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At Water's Edge of Lake Wales, we love movies, which is why we have a community movie theater featuring the latest releases and your favorite classics.
With this in mind, we wanted to take some time to look at a number of lesser-known films from different eras, and for our first post in this series we’ll be looking at films of the 1950s.
- Strangers on a Train
Famed director Alfred Hitchcock made some of his best features during the 1950s, including Rear Window, Vertigo, and North by Northwest. While Strangers on a Train never quite reached the same levels of exposure as those titles, it’s every bit as good.
The plot finds two strangers meeting by chance with one of them suggesting they “exchange” murders to get rid of people causing them trouble, giving each stranger an alibi. The results play out in typical Hitchcockian fashion, ending with a thrilling carousel sequence.
Japanese director Akira Kurosawa produced a lot of memorable films, but Rashomon stands out as one of his best. Following an incident in the woods, four people recount their versions of events, with conflicting narrative details given as each version is shown in flashback. Though this multi-pov approach has been used many times since, Kurosawa was one of the first to utilize it.
- Ace in the Hole
Though it didn’t find its audience during its original 1951 release, Ace in the Hole has gone on to be considered a classic of its era. Starring Kirk Douglas and directed by Billy Wilder, the film focuses on a down-on-his-luck newspaperman who realizes the story of a man trapped in a cave can be his way back to the big leagues. To get the most out of his opportunity, Douglas’ reporter starts orchestrating events to prolong the man’s predicament.
- The Night of the Hunter
Another film overlooked upon its original release, The Night of the Hunter has significantly grown in status since, and is now regarded as a classic. In a fairy tale-like story, two children try to avoid a manipulative preacher, played by Robert Mitchum, who is after money their father stole. Featuring strong performances and gorgeous cinematography, this is without a doubt one of the greatest films of the 1950s.
- A Christmas Carol/Scrooge
In what many people believe to be the best and most faithful adaptation of the famed Dickens work, 1951’s A Christmas Carol is a tightly-paced, well-shot and superbly-acted version of the tale.
Alastair Sim’s transformation from the bitter, curmudgeonly Scrooge to the bouncing, joyous one is reason alone to seek this out during the holidays.
- The Killing
Stanley Kubrick is best known for films like Dr. Strangelove, The Shining, and 2001: A Space Odyssey, but some of his lesser-known work is impressive as well. The Killing focuses on a group of thieves looking to make a “killing” from a $2 million job, and how their perfect plan spirals out of control. The always imposing Sterling Hayden stars.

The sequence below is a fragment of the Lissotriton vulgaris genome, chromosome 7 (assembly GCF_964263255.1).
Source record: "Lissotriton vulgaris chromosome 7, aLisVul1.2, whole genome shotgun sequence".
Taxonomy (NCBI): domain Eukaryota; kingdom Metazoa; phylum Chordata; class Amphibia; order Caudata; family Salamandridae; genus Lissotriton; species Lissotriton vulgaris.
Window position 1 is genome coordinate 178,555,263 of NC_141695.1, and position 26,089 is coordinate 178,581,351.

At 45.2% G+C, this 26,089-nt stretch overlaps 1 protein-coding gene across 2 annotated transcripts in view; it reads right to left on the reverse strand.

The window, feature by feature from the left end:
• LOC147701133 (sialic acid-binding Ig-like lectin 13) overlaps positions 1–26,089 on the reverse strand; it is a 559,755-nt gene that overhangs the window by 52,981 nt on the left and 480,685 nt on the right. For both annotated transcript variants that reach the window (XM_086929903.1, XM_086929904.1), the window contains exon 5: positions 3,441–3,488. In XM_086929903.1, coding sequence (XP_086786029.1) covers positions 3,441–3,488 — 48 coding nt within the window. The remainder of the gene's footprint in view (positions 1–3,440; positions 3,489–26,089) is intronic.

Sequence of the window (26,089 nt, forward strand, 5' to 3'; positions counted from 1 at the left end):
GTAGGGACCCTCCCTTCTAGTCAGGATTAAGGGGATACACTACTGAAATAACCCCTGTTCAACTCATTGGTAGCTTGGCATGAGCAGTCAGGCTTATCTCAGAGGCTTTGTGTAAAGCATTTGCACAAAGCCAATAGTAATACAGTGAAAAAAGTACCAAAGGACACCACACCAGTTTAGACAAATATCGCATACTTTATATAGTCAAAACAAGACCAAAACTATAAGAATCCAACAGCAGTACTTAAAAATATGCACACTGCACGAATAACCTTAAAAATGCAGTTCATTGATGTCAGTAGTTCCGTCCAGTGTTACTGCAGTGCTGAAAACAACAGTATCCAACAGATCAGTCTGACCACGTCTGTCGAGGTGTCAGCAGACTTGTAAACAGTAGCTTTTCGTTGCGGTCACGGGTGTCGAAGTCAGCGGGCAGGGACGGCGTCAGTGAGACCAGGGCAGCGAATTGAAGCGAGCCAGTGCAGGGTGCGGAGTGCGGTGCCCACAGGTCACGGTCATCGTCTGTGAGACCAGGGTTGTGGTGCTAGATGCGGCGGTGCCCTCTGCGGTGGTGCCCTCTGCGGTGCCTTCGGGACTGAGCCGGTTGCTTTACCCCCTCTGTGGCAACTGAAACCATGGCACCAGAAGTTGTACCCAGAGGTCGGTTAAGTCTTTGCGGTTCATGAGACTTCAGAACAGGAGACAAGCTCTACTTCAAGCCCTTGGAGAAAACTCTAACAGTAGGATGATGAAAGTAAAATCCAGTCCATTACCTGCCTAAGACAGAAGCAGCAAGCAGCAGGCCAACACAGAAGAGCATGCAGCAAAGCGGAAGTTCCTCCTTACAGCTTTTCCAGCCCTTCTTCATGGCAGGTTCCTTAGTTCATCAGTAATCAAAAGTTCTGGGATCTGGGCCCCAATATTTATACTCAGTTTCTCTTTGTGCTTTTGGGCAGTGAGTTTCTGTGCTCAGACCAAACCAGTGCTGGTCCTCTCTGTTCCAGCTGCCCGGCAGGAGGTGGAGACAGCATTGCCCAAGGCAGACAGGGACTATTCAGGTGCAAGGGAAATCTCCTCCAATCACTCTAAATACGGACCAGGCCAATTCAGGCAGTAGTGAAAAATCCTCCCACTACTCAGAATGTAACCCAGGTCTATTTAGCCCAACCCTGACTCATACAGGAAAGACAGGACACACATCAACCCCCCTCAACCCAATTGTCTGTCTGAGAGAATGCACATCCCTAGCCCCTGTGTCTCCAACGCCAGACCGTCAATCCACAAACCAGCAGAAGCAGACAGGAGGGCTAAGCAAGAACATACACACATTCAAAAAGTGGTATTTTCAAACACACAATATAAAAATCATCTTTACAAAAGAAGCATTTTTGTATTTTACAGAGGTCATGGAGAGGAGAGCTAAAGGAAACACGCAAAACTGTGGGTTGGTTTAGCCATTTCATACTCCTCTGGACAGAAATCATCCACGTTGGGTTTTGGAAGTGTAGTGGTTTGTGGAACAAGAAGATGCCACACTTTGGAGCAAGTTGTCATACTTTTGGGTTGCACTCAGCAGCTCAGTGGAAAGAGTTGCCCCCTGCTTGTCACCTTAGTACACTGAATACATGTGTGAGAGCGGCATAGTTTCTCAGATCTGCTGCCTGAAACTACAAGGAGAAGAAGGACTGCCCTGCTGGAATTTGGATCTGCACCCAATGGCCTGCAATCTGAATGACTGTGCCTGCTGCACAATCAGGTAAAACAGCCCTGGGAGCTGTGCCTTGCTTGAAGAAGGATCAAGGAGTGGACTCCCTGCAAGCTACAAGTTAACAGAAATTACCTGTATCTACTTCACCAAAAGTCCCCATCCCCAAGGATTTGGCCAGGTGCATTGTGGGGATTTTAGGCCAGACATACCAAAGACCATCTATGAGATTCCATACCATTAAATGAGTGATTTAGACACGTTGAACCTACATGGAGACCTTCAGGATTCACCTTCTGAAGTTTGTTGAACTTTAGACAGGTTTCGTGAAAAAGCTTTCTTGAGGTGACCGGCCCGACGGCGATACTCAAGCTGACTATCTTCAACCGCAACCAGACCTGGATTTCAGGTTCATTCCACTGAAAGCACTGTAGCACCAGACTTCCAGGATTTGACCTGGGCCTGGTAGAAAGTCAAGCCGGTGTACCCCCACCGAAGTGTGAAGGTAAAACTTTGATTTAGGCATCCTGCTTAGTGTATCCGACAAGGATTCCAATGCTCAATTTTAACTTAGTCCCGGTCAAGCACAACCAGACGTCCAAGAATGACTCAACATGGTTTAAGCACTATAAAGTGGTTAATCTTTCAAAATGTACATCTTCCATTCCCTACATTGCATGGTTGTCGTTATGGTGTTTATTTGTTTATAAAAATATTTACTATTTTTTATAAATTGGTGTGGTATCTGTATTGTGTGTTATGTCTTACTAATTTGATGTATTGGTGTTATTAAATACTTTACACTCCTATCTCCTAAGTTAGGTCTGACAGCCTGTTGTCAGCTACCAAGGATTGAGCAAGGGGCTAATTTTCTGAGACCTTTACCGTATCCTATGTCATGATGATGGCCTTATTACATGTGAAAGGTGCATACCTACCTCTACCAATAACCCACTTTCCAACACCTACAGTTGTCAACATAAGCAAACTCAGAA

- The Naked Spur
Director Anthony Mann and actor Jimmy Stewart made five westerns together, though perhaps their best film is this one, which has considerably grown in favor since its original release. Stewart plays a bounty hunter attempting to bring an outlaw to justice and claim the reward, but conflicts arise as Stewart takes on partners and the outlaw begins to sow doubt among the posse.
In this film by Akira Kurosawa, an ailing bureaucrat looks to make a mark on the world and be a force for good, cutting through the usual constraints of his job. Kurosawa’s frequent collaborator Takashi Shimura delivers a touching and heartfelt starring performance.
- A Face in the Crowd
Fans of Andy Griffith may be surprised at the type of character he plays in A Face in the Crowd, a near polar opposite to his loveable Sheriff Taylor. Larry “Lonesome” Rhodes is a drifter and folk singer who rapidly gains national prominence, only to see his empire fall before him due to his own character flaws. Elia Kazan, famed director of A Streetcar Named Desire and On the Waterfront, directs this biting satire.
- Paths of Glory
Another of Stanley Kubrick’s worthwhile lesser-known works is this stirring World War I drama. After an unsuccessful military operation leads to three French soldiers being tried for cowardice, the soldiers’ commanding colonel, played by Kirk Douglas, steps in to defend them before a tribunal. With fine performances, powerful battle scenes and razor-sharp dialogue, Paths of Glory earns its status as one of the best war films ever made.
We hope you’ve enjoyed this breakdown of some of the finest films of the 1950s and hope you can track some of them down soon. Be sure to follow our blog for more entries in this series, along with great insights about Water’s Edge of Lake Wales and Florida senior living.
And if you’d like to know more about our on-site movie theater, along with all of our other amenities and services, feel free to contact us!